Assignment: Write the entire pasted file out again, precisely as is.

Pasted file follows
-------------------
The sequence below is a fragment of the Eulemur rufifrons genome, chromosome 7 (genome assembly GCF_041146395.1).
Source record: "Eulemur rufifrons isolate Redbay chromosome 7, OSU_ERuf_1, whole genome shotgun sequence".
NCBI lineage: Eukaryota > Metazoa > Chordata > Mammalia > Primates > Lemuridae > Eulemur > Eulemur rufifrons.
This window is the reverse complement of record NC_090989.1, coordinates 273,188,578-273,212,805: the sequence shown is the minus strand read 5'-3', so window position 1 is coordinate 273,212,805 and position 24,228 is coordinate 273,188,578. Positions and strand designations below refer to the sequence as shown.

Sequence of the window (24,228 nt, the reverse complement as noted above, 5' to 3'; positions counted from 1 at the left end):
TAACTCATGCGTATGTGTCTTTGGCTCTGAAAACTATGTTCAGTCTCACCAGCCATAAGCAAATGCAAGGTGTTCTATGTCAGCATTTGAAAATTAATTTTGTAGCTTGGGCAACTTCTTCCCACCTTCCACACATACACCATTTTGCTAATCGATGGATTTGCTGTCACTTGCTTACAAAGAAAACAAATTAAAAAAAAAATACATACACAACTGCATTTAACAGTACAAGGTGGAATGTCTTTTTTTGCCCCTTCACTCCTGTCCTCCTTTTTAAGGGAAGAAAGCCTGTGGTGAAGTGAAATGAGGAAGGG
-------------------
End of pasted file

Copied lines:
The sequence below is a fragment of the Eulemur rufifrons genome, chromosome 7 (genome assembly GCF_041146395.1).
Source record: "Eulemur rufifrons isolate Redbay chromosome 7, OSU_ERuf_1, whole genome shotgun sequence".
NCBI lineage: Eukaryota > Metazoa > Chordata > Mammalia > Primates > Lemuridae > Eulemur > Eulemur rufifrons.
This window is the reverse complement of record NC_090989.1, coordinates 273,188,578-273,212,805: the sequence shown is the minus strand read 5'-3', so window position 1 is coordinate 273,212,805 and position 24,228 is coordinate 273,188,578. Positions and strand designations below refer to the sequence as shown.

Sequence of the window (24,228 nt, the reverse complement as noted above, 5' to 3'; positions counted from 1 at the left end):
TAACTCATGCGTATGTGTCTTTGGCTCTGAAAACTATGTTCAGTCTCACCAGCCATAAGCAAATGCAAGGTGTTCTATGTCAGCATTTGAAAATTAATTTTGTAGCTTGGGCAACTTCTTCCCACCTTCCACACATACACCATTTTGCTAATCGATGGATTTGCTGTCACTTGCTTACAAAGAAAACAAATTAAAAAAAAAATACATACACAACTGCATTTAACAGTACAAGGTGGAATGTCTTTTTTTGCCCCTTCACTCCTGTCCTCCTTTTTAAGGGAAGAAAGCCTGTGGTGAAGTGAAATGAGGAAGGG